For an event with so much hype, there are bound to be disappointments. It must be said that the exhibition of the film was something of a mixed affair. After two false starts owing to technical problems, Back to the Future finally began, observed by a vast lawn of ticket-holders. During some of the more exciting parts of the film we were greeted with live-action replications of what was happening on-screen. The fog-shrouded, mass-hysteria-inducing entrance of the Delorean was an evident highlight; another was the sight of an actor dressed at Marty Mcfly skateboarding whilst holding onto a car, whizzing round the town square. This sometimes took attention away from the film itself, particularly towards the end. But it was really a few isolated members of the audience who proved most disruptive; I happened to be sitting next to a drunk person who insisted on standing during parts of the film and yelling something akin to Yuuueueuueeeaaaaaaaahhh!’ Such unwarranted exhibitionism somewhat undermined the family atmosphere Secret Cinema were clearly aiming for, what with the minimum attendance age being only 5. It could perhaps be concluded, with a great deal of irony, that most of the problems that occurred on the evening were caused by the audience, not by the organisers themselves.

You can't quite see the drunk guy from here...
You can’t quite see the drunk guy from here…

Overall, however, it was a totally enchanting experience, a celebration of the best elements of 1950s culture and of Back to the Future. It is only when you experience it for yourself that you realise how much ambition Secret Cinema has, and how its events can very occasionally go wrong as it did the week before. I will undoubtedly be back for more, whatever the film. The possible challenge for Secret Cinema – as put by the BBC’s Newsnight – must surely be to preserve some of the mystery that it first started with, to continue to cherish the unexpected in the face of widespread media coverage and the incessant mobile phone culture that was so blissfully suspended for the one evening that I was there. If it can do that, its artistic future remains secure.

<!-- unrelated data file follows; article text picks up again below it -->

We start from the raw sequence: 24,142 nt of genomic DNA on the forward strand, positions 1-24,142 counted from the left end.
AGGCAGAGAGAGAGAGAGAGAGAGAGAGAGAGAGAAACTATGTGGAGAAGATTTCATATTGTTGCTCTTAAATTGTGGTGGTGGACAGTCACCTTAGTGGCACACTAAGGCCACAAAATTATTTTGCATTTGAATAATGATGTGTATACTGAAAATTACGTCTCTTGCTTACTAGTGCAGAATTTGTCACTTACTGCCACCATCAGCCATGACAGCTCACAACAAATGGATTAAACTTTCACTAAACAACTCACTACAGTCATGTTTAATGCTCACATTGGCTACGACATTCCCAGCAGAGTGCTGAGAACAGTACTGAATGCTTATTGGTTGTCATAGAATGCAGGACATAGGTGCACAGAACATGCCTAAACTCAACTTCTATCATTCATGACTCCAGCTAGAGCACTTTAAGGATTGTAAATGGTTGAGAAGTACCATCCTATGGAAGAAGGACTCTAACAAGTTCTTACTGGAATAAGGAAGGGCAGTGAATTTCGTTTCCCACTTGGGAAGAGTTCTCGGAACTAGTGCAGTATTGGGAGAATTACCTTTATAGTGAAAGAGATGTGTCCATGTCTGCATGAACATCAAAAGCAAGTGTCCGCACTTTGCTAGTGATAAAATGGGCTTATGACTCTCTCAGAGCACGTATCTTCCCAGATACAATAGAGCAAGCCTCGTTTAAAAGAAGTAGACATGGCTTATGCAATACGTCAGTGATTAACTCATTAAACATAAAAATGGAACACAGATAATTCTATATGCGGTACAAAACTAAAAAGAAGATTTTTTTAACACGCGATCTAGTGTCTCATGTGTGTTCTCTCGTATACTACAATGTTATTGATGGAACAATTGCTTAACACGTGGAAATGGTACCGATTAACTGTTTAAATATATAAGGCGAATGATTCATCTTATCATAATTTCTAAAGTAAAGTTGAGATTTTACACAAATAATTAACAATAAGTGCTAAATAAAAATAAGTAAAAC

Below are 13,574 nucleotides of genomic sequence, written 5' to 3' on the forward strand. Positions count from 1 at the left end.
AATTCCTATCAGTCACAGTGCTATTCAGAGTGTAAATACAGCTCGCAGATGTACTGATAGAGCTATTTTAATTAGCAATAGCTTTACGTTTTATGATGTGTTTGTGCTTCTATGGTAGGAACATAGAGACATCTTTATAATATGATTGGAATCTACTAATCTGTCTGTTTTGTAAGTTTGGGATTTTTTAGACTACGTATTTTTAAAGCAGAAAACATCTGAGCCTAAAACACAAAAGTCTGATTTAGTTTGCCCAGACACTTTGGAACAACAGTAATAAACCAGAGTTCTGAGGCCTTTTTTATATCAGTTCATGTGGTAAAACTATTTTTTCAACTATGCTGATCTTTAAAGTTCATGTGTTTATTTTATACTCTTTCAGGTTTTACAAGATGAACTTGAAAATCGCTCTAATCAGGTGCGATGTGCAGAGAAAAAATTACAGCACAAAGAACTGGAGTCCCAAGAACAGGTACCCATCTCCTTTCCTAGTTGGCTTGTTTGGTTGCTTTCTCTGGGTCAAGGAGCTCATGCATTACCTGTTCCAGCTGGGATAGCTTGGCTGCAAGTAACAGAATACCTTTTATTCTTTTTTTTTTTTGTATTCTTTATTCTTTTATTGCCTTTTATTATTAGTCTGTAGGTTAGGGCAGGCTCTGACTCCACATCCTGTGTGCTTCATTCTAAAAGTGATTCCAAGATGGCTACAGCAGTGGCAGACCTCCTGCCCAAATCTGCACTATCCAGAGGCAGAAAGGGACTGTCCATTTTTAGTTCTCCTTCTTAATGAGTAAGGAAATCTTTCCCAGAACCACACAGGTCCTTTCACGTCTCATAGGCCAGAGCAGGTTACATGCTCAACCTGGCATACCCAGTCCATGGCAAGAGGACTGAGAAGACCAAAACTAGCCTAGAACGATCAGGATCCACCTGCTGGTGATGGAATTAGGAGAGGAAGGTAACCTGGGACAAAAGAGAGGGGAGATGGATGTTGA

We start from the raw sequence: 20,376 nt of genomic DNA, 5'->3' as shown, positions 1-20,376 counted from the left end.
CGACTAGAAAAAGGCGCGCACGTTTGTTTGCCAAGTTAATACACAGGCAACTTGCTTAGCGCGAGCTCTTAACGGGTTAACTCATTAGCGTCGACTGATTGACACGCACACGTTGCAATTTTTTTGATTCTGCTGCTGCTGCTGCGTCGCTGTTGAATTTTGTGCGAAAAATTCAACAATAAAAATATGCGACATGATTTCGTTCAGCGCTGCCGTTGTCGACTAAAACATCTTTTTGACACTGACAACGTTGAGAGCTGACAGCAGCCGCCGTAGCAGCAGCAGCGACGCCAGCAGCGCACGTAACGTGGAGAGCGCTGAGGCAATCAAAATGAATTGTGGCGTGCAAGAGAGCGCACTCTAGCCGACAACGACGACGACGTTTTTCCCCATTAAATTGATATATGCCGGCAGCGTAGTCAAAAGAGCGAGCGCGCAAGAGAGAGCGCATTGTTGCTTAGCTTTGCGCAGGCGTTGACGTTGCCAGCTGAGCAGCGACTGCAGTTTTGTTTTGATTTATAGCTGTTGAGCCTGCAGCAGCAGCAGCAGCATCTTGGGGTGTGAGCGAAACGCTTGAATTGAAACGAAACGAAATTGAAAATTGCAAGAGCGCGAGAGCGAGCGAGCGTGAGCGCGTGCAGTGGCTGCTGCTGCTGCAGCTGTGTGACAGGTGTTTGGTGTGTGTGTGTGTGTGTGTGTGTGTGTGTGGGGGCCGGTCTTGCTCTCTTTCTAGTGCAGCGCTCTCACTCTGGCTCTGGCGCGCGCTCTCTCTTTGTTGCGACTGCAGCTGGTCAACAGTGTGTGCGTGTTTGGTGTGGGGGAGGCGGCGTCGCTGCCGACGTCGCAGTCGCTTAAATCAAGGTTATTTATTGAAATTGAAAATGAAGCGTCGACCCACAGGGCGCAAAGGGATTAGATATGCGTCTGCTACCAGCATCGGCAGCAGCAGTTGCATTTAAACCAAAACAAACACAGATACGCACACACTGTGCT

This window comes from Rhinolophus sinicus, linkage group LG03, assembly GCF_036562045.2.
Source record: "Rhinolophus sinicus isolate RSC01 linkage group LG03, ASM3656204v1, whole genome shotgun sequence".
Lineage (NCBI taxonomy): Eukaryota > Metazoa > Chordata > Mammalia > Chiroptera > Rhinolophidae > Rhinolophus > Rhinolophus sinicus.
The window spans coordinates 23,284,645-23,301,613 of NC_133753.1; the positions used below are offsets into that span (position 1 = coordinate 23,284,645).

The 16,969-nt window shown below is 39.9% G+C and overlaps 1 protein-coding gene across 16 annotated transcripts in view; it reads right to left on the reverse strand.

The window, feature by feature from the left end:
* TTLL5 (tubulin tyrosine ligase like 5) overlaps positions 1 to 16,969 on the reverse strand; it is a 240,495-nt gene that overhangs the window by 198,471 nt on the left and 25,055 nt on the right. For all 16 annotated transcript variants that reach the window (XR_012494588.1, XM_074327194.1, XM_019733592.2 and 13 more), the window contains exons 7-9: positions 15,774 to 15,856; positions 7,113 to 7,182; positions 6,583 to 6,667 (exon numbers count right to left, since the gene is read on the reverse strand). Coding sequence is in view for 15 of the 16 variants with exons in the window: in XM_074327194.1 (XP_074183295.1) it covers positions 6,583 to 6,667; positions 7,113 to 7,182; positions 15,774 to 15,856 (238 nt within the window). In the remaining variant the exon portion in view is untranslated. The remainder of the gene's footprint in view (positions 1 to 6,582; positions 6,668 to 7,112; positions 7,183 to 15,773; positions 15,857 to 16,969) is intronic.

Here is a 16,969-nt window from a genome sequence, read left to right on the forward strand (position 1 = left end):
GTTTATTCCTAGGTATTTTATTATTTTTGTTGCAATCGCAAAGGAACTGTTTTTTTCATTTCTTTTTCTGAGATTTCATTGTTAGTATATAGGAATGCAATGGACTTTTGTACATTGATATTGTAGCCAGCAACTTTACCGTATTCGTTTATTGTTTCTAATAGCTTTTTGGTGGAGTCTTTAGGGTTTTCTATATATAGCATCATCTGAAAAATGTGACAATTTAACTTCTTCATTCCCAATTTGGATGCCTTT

9/10

Footnote – here’s the article I wrote for the Hill Valley Telegraph:

HVT 1HVT 2

Classic Movie – 2001: A Space Odyssey (1968)

Silence. A black screen. Then the rumblings of a strange, atmospheric music; a brief overture that spells ominousness, uncertainty. Then, more music – the thumping opening to Richard Strauss’ Thus Spake Zarathustra. On-screen, a shot of the shadowed moon. On cue perfectly, the powerful, stirring rise of the earth behind the moon, and the sun behind the earth. As the music builds to a dazzling crescendo, emphatic words are emblazoned before our eyes:

METRO-GOLDWYN MAYER PRESENTS

A STANLEY KUBRICK PRODUCTION

2001: A SPACE ODYSSEY

Such is the opening to perhaps the greatest example of science-fiction in the history of cinema. Avant-garde, visually and aurally glorious, 2001 remains the most ambitious of Stanley Kubrick’s films; a paean to human evolution and discovery that has inspired vast hordes of filmmakers. Yet for some the film can be trying; a willingness to forsake convention is certainly required for its more protracted, uneventful sequences. Even so, despite its status as a ‘classic’ movie, the deeply modern aesthetic of 2001 surely ensures that it will continue to endure, whether or not we ever reach its optimistic predictions for the fate of the human race.

Astronaut Dave Bowman in 2001: A Space Odyssey
Astronaut Dave Bowman in 2001: A Space Odyssey

The genesis of the film lay in a creative partnership practically matchless for its genre, between director Stanley Kubrick and science-fiction writer Arthur C. Clarke. Kubrick had just mercilessly satirised the Cold War in Dr. Strangelove and had subsequently become interested in the possibility of the existence of extra-terrestrial life. After much creative pondering, Kubrick and Clarke began to develop a story which would track humanity’s relationship with the universe, from early evolution to space colonisation, and then beyond. Clarke developed his novel at the same time Kubrick was making his film. While Clarke allows the reader a clearer telling of this vast narrative, Kubrick’s creation is more mysterious and subjective, relying on the power of imagery and suggestion – though it is by no means impenetrable.